Premenstrual Syndrome: Causes & Symptoms
Premenstrual Syndrome (PMS) starts between five to eleven days before the menstrual cycle and experts think it happens from the change in the hormones progesterone and estrogen, explains Dr. Debra Kenward, Obstetrician and Gynecologist with Baptist Health South Florida.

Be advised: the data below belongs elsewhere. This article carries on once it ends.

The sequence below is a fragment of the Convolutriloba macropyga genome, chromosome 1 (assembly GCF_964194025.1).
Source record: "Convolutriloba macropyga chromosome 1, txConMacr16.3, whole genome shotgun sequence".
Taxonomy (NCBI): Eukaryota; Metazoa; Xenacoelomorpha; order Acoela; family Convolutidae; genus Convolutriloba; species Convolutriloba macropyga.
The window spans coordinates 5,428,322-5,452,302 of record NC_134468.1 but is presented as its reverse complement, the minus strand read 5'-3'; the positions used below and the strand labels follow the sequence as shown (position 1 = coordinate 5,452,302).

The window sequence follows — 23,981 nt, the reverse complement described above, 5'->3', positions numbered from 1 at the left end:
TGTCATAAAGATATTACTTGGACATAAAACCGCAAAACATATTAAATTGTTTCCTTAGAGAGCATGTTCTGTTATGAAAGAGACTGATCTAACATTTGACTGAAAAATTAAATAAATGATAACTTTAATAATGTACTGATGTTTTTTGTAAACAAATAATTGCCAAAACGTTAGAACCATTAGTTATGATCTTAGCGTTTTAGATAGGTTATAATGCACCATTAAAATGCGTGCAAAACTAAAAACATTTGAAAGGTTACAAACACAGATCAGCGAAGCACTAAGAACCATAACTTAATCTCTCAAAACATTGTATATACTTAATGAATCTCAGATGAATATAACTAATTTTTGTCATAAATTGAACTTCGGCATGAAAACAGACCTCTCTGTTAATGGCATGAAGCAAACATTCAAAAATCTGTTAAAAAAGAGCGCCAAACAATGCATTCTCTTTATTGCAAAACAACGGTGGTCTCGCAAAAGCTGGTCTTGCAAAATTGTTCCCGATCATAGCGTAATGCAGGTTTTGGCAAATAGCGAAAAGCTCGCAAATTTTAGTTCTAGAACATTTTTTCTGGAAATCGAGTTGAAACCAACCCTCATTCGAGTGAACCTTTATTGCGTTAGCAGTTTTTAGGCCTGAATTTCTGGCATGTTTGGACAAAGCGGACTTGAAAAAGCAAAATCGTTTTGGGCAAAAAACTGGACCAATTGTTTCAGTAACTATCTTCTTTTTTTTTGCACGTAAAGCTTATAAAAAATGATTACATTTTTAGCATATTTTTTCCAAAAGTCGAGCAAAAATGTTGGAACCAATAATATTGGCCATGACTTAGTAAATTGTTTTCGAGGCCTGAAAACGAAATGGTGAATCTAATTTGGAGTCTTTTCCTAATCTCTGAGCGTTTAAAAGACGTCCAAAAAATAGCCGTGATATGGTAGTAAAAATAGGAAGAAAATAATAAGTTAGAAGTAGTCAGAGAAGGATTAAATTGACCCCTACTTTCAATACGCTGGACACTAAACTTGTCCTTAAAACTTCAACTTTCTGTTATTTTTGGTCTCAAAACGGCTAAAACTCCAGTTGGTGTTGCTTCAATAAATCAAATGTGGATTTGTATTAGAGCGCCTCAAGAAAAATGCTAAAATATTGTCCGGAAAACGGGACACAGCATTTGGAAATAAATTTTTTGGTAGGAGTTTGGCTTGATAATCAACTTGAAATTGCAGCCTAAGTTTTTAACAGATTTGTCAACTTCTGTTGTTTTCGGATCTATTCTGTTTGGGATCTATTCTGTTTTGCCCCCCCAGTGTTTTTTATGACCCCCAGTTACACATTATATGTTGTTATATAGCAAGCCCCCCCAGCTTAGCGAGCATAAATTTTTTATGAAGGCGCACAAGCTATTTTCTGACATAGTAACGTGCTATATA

In some cases, PMS triggers changes in the renal system (renin-angiotensin system), allowing water retention, bloating and inflammation. Also the serotonin system changes, which can affect women sleep and moods, the expert describes.
Dr. Kenward also says 40% of people have symptoms of PMS (physical, emotional or both) and 5% of people have a premenstrual dysphoric disorder (a form of depression).